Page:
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Operating profit comes from the income statement and essentially reduces total revenues by the cost of generating those revenues. I think that strictly speaking operating profit takes into account depreciation and amortization but not interest and taxes (since there is an additional term, net operating profit after taxes, the NOPAT of Quest for Value fame).

Cash flow from operations (I'm assuming that you mean net cash flows from operations) does include taxes paid and interest and does not include depreciation and amortization.

Therefore, I would think that a company's operating profits could be negative and cash flows positive if the depreciation and amortization exceeded the amount of cash flow from operations.

If interest and taxes exceeded amortization and depreciation, then cash flows from operations could be negative and net operating profit positive [at least one book I have defines operating profits as EBIT and I see EBIT as the numerator in Greenblatt's equation for ROC: EBIT/(net working capital + net fixed assets].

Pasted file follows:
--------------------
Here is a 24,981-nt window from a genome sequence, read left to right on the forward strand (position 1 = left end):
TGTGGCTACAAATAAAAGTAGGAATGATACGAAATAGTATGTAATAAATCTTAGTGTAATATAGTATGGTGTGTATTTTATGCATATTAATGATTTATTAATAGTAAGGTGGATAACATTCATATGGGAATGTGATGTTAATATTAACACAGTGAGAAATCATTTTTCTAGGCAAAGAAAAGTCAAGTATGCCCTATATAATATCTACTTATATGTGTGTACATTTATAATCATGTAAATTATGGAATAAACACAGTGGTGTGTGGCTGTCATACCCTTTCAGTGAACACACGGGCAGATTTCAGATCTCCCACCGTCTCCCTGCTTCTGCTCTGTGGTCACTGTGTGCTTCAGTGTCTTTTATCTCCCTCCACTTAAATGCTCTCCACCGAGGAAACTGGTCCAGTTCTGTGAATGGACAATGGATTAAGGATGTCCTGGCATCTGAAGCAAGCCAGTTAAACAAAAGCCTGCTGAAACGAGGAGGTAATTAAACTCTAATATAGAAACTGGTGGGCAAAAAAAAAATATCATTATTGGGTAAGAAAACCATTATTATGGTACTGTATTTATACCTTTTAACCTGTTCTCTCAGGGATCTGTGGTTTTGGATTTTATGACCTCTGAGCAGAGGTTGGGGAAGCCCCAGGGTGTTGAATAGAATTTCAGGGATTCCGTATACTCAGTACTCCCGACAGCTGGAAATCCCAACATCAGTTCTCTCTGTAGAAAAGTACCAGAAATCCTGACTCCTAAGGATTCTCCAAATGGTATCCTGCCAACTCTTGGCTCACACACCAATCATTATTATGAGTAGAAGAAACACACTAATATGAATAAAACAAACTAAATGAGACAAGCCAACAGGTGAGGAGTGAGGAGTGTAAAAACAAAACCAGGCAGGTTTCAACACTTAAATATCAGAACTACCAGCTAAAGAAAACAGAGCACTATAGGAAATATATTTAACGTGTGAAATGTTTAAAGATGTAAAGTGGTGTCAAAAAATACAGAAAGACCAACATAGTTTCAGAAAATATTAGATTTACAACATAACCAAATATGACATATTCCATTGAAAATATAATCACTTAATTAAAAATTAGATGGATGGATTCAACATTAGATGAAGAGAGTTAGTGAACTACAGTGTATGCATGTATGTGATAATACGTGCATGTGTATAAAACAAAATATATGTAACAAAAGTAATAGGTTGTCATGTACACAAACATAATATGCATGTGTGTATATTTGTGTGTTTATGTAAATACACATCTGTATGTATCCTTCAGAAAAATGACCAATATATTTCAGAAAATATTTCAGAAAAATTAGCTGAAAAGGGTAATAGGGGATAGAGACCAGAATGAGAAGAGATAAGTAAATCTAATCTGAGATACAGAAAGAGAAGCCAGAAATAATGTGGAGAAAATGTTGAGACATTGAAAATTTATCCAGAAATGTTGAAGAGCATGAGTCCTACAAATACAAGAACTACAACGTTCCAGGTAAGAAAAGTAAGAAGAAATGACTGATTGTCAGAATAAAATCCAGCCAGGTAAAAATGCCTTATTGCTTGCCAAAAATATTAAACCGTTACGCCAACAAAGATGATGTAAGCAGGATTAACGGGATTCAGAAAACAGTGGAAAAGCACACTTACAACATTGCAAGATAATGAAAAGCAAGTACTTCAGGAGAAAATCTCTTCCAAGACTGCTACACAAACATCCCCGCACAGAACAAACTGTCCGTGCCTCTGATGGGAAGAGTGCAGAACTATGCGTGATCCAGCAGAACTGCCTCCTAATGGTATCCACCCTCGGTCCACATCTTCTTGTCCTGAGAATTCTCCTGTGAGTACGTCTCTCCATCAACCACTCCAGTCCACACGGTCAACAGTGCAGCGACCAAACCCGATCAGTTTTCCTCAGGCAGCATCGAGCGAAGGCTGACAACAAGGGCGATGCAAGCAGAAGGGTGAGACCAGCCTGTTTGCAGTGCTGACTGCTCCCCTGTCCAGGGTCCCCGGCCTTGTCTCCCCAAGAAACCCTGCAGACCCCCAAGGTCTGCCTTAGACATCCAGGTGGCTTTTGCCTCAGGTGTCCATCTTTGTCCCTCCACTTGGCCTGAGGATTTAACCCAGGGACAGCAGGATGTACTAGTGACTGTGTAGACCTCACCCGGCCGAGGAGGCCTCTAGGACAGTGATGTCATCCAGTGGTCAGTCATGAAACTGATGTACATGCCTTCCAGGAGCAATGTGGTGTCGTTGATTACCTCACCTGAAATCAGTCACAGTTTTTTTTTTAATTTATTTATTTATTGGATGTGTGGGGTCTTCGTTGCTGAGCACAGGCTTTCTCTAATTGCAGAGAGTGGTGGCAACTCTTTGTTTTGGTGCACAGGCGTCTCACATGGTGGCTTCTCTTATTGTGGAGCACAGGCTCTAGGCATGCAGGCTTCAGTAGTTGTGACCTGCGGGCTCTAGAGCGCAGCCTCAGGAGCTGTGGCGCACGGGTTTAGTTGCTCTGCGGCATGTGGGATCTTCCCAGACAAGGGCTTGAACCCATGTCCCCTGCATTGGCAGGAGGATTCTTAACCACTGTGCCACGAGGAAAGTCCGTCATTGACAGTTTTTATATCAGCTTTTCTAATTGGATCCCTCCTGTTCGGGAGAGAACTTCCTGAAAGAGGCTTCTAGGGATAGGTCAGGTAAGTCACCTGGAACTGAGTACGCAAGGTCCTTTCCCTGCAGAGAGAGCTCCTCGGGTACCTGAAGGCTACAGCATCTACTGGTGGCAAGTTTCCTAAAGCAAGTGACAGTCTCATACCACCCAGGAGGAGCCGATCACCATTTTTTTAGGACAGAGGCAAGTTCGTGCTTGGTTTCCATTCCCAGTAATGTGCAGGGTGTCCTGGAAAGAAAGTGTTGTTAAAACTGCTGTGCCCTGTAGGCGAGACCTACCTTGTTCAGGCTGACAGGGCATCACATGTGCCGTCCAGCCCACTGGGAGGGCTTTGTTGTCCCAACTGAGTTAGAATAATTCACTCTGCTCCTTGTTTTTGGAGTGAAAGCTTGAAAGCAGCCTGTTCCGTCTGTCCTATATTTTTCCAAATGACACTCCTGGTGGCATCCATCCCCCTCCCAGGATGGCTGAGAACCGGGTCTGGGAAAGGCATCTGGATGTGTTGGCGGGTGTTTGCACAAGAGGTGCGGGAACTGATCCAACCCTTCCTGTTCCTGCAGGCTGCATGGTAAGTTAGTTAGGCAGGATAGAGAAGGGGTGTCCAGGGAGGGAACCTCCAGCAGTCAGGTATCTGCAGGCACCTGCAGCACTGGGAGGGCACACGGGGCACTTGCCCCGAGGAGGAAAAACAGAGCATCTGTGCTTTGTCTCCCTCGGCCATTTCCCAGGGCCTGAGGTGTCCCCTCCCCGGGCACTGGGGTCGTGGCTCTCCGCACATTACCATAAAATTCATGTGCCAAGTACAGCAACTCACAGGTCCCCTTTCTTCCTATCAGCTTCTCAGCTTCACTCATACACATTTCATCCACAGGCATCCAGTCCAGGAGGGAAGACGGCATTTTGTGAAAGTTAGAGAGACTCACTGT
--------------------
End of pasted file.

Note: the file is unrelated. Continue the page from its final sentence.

I would guess that a highly ranked Magic Formula company would have positive cash flows and positive operating profit, although cash flow is not included in either of the two equations he uses to rank companies and thus generate the elements he then adds up for the magic number.

I actually just finished reading the Little Book today - takes about an hour - the data mining is reasonable, sustained ROC is a nice surrogate for moat and yield for value. The average IETC poster doesn't need to buy the book, just get a cappuccino at Barnes and Noble and knock the book off in the cafe this weekend.

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